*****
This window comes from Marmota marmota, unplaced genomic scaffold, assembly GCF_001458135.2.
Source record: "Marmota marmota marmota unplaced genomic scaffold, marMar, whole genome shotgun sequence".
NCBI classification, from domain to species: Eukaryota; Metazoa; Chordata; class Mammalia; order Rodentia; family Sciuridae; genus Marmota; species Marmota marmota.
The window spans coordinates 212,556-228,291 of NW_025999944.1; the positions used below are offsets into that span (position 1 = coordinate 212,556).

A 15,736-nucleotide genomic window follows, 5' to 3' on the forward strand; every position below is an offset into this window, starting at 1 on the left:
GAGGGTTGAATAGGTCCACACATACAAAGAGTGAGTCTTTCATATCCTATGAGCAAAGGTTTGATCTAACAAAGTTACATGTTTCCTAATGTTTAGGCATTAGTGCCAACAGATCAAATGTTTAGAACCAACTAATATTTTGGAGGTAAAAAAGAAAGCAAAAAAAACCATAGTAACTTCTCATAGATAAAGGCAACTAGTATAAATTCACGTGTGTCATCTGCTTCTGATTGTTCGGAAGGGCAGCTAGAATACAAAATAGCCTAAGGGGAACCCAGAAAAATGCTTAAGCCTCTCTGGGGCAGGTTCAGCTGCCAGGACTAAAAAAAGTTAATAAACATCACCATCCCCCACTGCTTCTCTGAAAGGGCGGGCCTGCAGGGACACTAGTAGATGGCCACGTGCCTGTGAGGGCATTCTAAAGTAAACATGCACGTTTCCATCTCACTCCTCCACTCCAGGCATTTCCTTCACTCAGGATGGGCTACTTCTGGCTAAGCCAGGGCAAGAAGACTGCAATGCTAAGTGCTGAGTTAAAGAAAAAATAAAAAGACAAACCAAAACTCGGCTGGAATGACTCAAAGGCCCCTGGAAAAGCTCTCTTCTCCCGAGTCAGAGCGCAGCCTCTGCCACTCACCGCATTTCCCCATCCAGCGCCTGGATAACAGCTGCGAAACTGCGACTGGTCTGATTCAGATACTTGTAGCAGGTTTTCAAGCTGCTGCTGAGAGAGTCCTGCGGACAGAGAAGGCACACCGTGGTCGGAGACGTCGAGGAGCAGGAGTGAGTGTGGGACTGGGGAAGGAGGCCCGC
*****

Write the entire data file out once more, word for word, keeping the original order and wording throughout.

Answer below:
This window comes from Marmota marmota, unplaced genomic scaffold, assembly GCF_001458135.2.
Source record: "Marmota marmota marmota unplaced genomic scaffold, marMar, whole genome shotgun sequence".
NCBI classification, from domain to species: Eukaryota; Metazoa; Chordata; class Mammalia; order Rodentia; family Sciuridae; genus Marmota; species Marmota marmota.
The window spans coordinates 212,556-228,291 of NW_025999944.1; the positions used below are offsets into that span (position 1 = coordinate 212,556).

A 15,736-nucleotide genomic window follows, 5' to 3' on the forward strand; every position below is an offset into this window, starting at 1 on the left:
GAGGGTTGAATAGGTCCACACATACAAAGAGTGAGTCTTTCATATCCTATGAGCAAAGGTTTGATCTAACAAAGTTACATGTTTCCTAATGTTTAGGCATTAGTGCCAACAGATCAAATGTTTAGAACCAACTAATATTTTGGAGGTAAAAAAGAAAGCAAAAAAAACCATAGTAACTTCTCATAGATAAAGGCAACTAGTATAAATTCACGTGTGTCATCTGCTTCTGATTGTTCGGAAGGGCAGCTAGAATACAAAATAGCCTAAGGGGAACCCAGAAAAATGCTTAAGCCTCTCTGGGGCAGGTTCAGCTGCCAGGACTAAAAAAAGTTAATAAACATCACCATCCCCCACTGCTTCTCTGAAAGGGCGGGCCTGCAGGGACACTAGTAGATGGCCACGTGCCTGTGAGGGCATTCTAAAGTAAACATGCACGTTTCCATCTCACTCCTCCACTCCAGGCATTTCCTTCACTCAGGATGGGCTACTTCTGGCTAAGCCAGGGCAAGAAGACTGCAATGCTAAGTGCTGAGTTAAAGAAAAAATAAAAAGACAAACCAAAACTCGGCTGGAATGACTCAAAGGCCCCTGGAAAAGCTCTCTTCTCCCGAGTCAGAGCGCAGCCTCTGCCACTCACCGCATTTCCCCATCCAGCGCCTGGATAACAGCTGCGAAACTGCGACTGGTCTGATTCAGATACTTGTAGCAGGTTTTCAAGCTGCTGCTGAGAGAGTCCTGCGGACAGAGAAGGCACACCGTGGTCGGAGACGTCGAGGAGCAGGAGTGAGTGTGGGACTGGGGAAGGAGGCCCGC